Paul’s point in all this is that none of us are righteous, none of us meet the divine standard, and none of us are innately good or inherently holy. Jew or Gentile, male or female, rich or poor, and God-fearing or God-rejecting, we all are condemned. And were it not for the grace of God as revealed in the gospel, there would be no hope for any of us.

How often do you, even if only in your own mind, condemn others for things that you yourself are guilty of? By taking heed to what Paul has written here, how can you change?

The Gospel and Repentance

“Despisest thou the riches of [H]is goodness and forbearance and longsuffering; not knowing that the goodness of God leadeth thee to repentance?” (Rom. 2:4). What message is here for us in regard to the whole question of repentance?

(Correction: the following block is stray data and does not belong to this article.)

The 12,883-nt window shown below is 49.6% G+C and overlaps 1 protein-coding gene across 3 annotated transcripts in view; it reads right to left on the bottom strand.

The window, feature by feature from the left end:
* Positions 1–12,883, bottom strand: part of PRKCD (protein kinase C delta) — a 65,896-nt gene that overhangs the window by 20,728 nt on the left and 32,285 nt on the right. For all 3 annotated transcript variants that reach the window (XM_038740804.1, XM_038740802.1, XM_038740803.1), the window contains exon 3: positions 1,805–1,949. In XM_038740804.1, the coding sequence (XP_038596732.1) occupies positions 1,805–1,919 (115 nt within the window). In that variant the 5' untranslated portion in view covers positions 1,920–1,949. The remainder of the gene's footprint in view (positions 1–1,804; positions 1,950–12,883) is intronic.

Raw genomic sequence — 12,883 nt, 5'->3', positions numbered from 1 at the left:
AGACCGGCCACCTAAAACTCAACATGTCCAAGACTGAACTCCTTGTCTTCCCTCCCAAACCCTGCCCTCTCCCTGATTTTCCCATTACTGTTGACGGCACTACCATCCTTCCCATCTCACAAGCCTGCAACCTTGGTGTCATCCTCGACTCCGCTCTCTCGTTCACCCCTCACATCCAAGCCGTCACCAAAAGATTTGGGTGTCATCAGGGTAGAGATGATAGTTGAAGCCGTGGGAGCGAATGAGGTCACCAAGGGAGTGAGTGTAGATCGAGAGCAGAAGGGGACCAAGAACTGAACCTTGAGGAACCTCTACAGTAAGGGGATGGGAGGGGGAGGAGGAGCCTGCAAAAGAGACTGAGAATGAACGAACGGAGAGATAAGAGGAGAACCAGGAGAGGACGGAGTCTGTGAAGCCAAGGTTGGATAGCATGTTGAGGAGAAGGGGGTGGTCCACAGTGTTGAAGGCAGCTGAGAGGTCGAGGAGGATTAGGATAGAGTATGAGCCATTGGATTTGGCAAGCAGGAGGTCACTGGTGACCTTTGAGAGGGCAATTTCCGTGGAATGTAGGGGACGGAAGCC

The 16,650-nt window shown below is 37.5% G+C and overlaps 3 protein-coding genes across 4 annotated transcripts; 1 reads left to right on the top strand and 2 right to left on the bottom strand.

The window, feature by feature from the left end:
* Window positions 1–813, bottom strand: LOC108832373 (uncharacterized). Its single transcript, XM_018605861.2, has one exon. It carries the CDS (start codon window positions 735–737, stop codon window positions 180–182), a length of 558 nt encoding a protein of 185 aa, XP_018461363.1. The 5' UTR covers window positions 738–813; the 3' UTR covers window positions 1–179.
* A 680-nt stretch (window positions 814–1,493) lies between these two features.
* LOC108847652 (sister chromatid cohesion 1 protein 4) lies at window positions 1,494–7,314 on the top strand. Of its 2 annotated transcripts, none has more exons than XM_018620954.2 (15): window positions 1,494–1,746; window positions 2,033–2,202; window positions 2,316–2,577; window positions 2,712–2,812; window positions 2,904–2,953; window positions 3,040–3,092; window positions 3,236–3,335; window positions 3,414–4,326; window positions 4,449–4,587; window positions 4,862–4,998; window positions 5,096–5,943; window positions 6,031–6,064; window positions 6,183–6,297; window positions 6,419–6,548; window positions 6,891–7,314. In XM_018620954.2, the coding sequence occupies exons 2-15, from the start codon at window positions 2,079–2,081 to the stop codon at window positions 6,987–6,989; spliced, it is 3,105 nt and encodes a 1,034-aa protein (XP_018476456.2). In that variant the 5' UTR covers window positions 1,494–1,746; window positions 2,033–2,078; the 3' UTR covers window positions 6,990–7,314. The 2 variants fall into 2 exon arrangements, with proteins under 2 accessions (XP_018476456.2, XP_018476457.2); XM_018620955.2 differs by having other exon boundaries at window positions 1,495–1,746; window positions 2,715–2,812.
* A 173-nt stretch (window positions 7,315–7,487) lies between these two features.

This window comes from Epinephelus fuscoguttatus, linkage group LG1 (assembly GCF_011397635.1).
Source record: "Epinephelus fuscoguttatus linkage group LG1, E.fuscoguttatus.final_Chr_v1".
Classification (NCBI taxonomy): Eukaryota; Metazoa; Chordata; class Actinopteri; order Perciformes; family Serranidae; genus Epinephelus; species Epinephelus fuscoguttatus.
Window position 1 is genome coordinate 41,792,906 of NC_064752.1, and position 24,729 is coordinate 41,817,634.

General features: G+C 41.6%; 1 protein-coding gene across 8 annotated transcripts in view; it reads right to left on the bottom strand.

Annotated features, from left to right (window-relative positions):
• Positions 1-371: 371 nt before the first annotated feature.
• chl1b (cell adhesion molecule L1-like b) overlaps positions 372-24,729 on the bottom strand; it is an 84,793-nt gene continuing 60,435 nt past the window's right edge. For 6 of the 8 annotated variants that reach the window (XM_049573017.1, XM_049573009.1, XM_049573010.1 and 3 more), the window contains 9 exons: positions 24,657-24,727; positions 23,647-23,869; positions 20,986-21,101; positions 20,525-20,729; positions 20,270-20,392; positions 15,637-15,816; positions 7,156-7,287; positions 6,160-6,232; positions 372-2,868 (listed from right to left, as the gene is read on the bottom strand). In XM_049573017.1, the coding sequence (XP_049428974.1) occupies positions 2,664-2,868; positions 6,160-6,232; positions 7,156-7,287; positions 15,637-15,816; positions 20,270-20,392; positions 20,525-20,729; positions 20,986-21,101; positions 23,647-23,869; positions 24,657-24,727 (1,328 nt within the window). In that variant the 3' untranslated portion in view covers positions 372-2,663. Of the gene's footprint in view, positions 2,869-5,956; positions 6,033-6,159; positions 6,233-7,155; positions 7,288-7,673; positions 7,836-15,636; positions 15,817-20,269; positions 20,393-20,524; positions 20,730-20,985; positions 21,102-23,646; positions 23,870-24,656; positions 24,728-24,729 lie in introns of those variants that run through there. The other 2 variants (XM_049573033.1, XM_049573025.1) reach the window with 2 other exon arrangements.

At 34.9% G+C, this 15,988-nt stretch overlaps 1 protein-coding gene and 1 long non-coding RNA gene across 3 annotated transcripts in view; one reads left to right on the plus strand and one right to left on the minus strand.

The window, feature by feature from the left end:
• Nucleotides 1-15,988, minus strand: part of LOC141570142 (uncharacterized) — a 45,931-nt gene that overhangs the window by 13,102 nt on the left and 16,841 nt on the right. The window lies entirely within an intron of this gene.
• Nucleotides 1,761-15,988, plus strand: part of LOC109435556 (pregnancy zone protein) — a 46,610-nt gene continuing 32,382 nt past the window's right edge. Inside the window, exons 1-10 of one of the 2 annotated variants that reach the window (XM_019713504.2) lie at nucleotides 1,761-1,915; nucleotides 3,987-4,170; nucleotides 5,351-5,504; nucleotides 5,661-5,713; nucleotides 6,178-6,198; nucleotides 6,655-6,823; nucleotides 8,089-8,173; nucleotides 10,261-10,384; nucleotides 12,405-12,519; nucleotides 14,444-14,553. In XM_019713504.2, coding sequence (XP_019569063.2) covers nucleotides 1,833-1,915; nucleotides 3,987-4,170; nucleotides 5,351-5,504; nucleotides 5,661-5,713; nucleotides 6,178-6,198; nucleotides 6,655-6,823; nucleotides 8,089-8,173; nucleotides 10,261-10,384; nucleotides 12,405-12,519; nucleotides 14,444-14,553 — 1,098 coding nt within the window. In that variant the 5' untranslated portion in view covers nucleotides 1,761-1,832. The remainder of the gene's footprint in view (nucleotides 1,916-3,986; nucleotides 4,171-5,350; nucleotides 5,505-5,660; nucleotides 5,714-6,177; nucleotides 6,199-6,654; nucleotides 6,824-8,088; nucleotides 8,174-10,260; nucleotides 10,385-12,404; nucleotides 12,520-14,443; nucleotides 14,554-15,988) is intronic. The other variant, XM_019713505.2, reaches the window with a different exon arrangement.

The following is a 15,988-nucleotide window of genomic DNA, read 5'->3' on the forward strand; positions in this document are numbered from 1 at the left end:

We should notice that God’s goodness leads, not forces, sinners to repentance. God uses no coercion. He is infinitely patient and seeks to draw all people by His love. A forced repentance would destroy the whole purpose of repentance, would it not? If God forced repentance, then would not everyone be saved, for why would He force some to repent and not others? Repentance must be an act of the free will, responding to the movement of the Holy Spirit in our lives. Yes, repentance is a gift from God, but we have to be ready and open to receive it—a choice that we alone can make for ourselves.

What comes to those who resist God’s love, refuse to repent, and remain in disobedience? Rom. 2:5–10.